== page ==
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Vivien Kovaks grows up as the only child of refugee Hungarian Jews who came to England before WW2. "My parents had brought me up as a mouse," she remarks as an adult. They themselves had decided to live like mice, too, as invisible as possible. No friends, no outings, the outside world comes to them via TV. Her father "suffered from an anxiety: that any small disturbance in his circumstances would bring everything down - the flat, the wife, the job, the new daughter, London itself, then England, and he would slide down the map of the world, back to Hungary." Vivien doesn't have many questions, and the ones she has aren't answered. "No one ever had a quiet life by asking questions, and a life that isn't peaceful is no life at all", is what she hears from her father.
This stagnant world is shattered when one day, Vivien is ten years old, a flamboyant man in flashy clothes appears with a slutty black girl on his arm claiming to be Uncle Sándor, her father's brother. Her father gets a hysterical fit, screams in a foreign language and slams the door on him. He refuses to ever mention the man again. The only information Vivien is able to extract is that he's a bad man, a pimp and exploiter of tenants.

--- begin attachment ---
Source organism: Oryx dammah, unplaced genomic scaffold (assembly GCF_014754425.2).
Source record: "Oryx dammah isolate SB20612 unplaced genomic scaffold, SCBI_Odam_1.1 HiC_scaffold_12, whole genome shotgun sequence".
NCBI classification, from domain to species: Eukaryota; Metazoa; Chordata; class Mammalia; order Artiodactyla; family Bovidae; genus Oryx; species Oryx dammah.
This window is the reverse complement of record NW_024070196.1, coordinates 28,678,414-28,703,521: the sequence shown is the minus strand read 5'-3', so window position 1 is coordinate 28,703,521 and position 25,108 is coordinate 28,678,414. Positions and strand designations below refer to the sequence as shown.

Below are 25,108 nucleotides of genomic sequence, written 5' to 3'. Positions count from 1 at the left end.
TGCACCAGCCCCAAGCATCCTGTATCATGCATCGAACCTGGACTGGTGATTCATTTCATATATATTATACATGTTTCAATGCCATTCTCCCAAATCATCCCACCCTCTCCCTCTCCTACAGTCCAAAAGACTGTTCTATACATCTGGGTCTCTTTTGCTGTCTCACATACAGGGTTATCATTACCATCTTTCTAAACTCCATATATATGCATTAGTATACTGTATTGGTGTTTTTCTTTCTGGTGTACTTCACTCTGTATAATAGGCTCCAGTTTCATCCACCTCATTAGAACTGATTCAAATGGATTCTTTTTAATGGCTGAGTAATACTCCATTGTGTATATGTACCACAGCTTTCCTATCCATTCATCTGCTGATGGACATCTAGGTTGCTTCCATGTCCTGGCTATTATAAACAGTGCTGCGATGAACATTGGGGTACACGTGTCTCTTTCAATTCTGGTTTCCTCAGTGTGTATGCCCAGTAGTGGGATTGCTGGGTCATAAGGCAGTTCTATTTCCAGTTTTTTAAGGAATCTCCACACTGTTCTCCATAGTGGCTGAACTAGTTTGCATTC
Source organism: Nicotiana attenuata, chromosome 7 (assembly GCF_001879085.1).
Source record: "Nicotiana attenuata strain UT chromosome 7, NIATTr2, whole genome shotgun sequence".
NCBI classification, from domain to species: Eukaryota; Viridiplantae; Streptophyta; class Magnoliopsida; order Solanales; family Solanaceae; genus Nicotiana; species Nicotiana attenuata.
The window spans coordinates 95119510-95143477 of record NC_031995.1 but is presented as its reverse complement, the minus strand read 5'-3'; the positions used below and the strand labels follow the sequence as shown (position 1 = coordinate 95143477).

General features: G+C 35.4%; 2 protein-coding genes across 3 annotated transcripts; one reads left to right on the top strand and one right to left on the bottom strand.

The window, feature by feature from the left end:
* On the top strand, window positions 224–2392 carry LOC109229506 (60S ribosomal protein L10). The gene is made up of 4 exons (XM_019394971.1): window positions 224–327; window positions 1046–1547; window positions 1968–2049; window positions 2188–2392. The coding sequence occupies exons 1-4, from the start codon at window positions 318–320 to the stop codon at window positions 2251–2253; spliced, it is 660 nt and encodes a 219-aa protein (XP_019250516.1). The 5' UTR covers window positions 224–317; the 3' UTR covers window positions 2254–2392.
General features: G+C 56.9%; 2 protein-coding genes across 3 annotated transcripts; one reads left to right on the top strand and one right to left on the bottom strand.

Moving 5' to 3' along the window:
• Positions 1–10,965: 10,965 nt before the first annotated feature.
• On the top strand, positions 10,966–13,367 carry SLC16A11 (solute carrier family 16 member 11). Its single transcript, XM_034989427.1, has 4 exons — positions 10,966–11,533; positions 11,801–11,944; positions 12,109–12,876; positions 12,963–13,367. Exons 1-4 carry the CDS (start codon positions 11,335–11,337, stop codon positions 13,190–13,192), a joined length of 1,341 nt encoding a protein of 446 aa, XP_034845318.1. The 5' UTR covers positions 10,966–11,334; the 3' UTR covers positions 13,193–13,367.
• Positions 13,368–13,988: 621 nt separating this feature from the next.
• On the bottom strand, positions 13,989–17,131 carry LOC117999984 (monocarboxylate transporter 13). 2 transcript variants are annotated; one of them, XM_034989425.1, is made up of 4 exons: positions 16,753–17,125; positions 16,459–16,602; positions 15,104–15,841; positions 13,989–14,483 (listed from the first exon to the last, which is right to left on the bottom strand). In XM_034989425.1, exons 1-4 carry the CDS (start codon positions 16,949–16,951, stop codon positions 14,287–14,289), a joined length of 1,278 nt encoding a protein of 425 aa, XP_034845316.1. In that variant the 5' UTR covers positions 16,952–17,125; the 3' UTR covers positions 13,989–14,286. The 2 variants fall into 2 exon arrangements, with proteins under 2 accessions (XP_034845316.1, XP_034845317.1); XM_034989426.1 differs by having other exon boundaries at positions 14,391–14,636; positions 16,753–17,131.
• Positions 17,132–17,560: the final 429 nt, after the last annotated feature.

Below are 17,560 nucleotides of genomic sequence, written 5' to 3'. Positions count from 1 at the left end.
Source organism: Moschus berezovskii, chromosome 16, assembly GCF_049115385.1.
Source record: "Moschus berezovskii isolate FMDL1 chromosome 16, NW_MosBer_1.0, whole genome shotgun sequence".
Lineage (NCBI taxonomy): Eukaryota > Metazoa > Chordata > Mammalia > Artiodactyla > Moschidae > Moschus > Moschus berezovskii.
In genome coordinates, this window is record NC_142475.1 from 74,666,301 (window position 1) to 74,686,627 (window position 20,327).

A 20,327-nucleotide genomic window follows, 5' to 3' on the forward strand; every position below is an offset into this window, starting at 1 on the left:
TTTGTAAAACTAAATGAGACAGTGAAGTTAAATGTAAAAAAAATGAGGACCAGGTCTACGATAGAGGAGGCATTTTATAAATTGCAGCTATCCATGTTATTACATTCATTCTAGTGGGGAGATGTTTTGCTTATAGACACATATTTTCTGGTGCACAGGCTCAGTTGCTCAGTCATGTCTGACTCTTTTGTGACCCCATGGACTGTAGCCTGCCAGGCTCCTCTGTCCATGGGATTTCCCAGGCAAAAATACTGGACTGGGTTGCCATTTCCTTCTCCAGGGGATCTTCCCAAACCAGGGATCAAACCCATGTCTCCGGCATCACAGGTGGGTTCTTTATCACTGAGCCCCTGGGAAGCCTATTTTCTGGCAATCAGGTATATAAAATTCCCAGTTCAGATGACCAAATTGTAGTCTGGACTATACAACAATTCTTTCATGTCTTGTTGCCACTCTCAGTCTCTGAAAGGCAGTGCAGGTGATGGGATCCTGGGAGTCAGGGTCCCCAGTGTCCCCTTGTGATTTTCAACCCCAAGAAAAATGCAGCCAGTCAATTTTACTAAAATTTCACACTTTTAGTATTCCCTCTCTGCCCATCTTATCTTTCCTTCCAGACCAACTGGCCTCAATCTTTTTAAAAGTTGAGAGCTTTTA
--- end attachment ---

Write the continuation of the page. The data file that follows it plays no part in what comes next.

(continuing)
Nearly fifteen years later, she's become a widow on her honeymoon and doesn't know what to do with her life and her degree in English lit, she sets out to find her uncle and get to the bottom of the story. He's just been released after 14 years in prison, for the press he is evil incarnated. They meet indeed and she becomes his amanuensis transcribing what he speaks on tape. He wants to have the story of his life published as a book, to tell the world what things were really like.
The novel is written with a frame story, the fifty-year-old Vivien looks back on her childhood with her parents and on her encounter with Uncle Sándor, what he tells her is the body of the novel. Sándor is the born businessman, he sniffs out opportunities to make money wherever he is, even as a slave labourer during the war. His other most important character trait is his total amorality, he has no conscience and thus can suffer no qualms. He lives according to his own code. When he is in the real estate business in Budapest and gets to know sexually unsatisfied married women and men keen on a sexual encounter, he brings flats, women and men together. Everybody is happy, aren't they? He doesn't see himself as a pimp, more as a do-gooder. And what are his deeds compared to the ones committed by the people who sent his family 'up the chimneys'?
The same applies when he lets rooms to the first black immigrants from the Caribbean who've come to London to work but learn that English landlords don't welcome them. Yes, the living conditions in Sándor's houses are squalid and the rents high but he would have been happy to live like this during the war. He's even content with himself that he sends black thugs to collect the rent, so if they treat their country people badly, is it his fault?
A critic sees the interaction of Vivien and Sándor as the best part of the novel, but interaction is not the correct term in my opinion. There is no balance between the two characters. Sándor is so heavy, if we imagine them on a see-saw, then he's got his feet on the ground all the time and Vivien is so light that she stays high up in the air without the slightest chance of ever touching the ground.